A Victorian coroner has backed pill testing after an inquest into the deaths of four men and a teenage boy who had taken what they thought was MDMA.
The five people died at separate gatherings across Melbourne between July 2016 and January 2017.
Jordan, James, Ilker and Jason – aged between 22 and 32 – and 17-year-old Anson thought they were taking MDMA and, in one case, magic mushrooms.
Instead they consumed a rare and lethal combination of a synthetic hallucinogenic, 25C-NBOMe, and a stimulant known as 4 Fluoroamphetamine.
The coroner, Paresa Spanos, wants Victoria’s health department to establish a program where people can submit samples of illegal substances to be analysed.
Spanos said such a service should operate alongside an early warning network alerting the public to dangerous drugs that may be in circulation.
“If we accept there are unlikely to be any major changes to drug regulation in the foreseeable future, or any changes in individual’s preparedness to use illicit drugs, Victorians will continue to be exposed to the risks of unregulated drug markets,” Spanos said in her inquest findings on Wednesday.
“There is broad support for a drug checking service and drug early warning network as evidence-based interventions, at least among those with knowledge and expertise in harm minimisation.”
Jordan, 22, was pronounced brain dead on Christmas morning in 2016, three days after losing consciousness at a friend’s house.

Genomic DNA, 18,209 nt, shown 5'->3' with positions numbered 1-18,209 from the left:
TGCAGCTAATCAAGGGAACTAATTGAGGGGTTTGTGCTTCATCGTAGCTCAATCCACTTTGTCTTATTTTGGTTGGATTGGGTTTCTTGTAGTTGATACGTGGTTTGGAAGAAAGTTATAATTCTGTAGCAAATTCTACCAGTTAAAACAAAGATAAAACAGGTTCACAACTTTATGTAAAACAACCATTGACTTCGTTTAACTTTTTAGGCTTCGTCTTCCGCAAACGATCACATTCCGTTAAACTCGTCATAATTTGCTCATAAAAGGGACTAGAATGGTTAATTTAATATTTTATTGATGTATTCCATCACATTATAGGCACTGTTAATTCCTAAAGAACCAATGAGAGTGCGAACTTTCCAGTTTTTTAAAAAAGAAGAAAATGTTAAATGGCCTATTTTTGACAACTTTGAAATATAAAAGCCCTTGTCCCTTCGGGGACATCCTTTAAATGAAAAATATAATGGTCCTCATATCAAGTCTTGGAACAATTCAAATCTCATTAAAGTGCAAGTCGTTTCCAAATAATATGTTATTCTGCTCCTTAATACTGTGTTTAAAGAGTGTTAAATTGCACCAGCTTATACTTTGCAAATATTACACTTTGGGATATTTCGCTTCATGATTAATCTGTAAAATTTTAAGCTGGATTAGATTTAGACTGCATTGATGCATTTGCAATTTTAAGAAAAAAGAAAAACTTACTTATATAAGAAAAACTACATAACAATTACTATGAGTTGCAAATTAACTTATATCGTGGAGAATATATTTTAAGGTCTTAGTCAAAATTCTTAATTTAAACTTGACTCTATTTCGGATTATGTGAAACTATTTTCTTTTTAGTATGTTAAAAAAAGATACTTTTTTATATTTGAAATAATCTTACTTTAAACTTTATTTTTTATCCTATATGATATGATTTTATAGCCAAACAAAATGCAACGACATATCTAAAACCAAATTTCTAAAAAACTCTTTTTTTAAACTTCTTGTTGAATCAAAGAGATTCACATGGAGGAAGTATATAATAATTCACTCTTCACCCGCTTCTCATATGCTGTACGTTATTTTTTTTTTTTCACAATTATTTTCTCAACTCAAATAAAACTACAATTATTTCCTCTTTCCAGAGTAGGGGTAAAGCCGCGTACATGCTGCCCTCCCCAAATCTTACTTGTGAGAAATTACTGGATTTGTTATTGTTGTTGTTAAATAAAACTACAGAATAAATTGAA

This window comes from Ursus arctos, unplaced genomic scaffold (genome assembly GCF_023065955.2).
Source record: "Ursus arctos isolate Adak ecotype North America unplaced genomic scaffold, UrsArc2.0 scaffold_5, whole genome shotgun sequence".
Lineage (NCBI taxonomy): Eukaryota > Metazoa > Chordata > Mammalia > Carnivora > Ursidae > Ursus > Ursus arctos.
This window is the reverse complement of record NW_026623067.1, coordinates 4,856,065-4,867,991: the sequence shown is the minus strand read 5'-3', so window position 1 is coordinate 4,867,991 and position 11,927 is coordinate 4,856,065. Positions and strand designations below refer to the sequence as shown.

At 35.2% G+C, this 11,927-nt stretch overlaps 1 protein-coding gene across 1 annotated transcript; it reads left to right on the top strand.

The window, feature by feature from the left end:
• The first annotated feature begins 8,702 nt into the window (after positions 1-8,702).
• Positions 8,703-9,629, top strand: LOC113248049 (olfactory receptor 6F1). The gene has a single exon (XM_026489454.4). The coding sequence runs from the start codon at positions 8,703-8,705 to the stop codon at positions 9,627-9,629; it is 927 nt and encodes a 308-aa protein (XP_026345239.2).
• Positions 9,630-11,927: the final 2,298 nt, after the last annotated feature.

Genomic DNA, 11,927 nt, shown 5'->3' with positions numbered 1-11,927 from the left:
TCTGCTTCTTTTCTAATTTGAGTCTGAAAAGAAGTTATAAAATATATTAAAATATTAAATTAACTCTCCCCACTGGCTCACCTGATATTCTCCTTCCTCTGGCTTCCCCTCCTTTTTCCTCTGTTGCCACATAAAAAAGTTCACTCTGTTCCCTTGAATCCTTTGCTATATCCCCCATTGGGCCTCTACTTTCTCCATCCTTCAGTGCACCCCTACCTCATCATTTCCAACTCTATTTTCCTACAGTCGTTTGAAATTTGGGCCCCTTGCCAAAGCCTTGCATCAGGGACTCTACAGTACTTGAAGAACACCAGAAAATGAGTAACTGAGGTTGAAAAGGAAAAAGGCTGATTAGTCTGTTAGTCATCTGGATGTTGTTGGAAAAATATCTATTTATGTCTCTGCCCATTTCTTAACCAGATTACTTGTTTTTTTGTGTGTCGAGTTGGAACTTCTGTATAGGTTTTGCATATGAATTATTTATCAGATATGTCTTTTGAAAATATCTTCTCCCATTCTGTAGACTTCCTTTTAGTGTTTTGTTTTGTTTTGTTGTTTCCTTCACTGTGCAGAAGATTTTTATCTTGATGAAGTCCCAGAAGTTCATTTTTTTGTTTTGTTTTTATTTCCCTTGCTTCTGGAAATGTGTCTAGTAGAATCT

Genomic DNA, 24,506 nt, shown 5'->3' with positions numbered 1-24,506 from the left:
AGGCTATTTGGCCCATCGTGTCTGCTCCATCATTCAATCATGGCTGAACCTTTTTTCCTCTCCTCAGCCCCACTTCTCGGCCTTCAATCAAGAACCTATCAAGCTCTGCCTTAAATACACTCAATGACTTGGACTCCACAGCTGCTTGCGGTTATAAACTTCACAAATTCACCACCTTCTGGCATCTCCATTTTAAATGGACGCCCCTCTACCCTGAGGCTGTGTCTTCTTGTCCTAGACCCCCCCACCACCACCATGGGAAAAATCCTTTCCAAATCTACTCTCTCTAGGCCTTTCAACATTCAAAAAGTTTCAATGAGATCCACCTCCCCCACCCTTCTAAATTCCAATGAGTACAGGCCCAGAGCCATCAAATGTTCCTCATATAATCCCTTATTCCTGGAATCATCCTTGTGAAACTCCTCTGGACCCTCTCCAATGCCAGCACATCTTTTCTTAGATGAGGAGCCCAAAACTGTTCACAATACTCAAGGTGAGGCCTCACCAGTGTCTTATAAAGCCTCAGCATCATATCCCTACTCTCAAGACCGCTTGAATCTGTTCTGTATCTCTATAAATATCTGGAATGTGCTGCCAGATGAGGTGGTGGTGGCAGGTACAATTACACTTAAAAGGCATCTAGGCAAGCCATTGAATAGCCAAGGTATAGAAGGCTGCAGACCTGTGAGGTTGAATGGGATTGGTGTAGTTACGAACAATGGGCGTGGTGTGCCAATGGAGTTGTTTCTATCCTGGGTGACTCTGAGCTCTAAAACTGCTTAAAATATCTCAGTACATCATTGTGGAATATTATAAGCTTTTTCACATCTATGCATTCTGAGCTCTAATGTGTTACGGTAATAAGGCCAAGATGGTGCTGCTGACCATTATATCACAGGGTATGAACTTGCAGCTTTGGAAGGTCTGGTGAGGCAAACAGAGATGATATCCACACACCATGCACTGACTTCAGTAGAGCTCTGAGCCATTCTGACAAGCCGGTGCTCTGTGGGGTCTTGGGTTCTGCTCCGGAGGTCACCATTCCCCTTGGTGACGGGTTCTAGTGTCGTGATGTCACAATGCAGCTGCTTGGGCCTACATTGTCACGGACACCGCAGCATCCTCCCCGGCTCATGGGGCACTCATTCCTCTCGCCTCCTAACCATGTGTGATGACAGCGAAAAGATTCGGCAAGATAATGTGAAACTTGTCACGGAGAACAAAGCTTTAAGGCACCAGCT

The next month James, 23, jumped off his Melbourne city balcony after taking the drugs and telling his friends “fuck this”.
Anson, 17, suffered seizures after taking the drugs with friends in July 2016 and died in hospital. Ilker, 32, died in similar circumstances about five months later.
Jason, 30, stopped breathing when he took drugs with his girlfriend in January 2017.
In its submission to the inquest the health department said there were no plans to trial pill testing at public events. Victoria police reiterated its opposition to the proposal, saying it could imply authorities condoned drug taking.
A parliamentary committee in 2018 recommended an early warning system for illicit drugs and pointed to the benefits of a testing service. Spanos noted that the Victorian government had not been receptive to these recommendations.
A New South Wales coroner in 2019 recommended the introduction of pill testing after six MDMA-related deaths at music festivals in that state. The Australian Capital Terriroty allowed consecutive trials at Canberra’s Groovin the Moo in 2017 and 2018.
But state premiers have continued to oppose pill testing.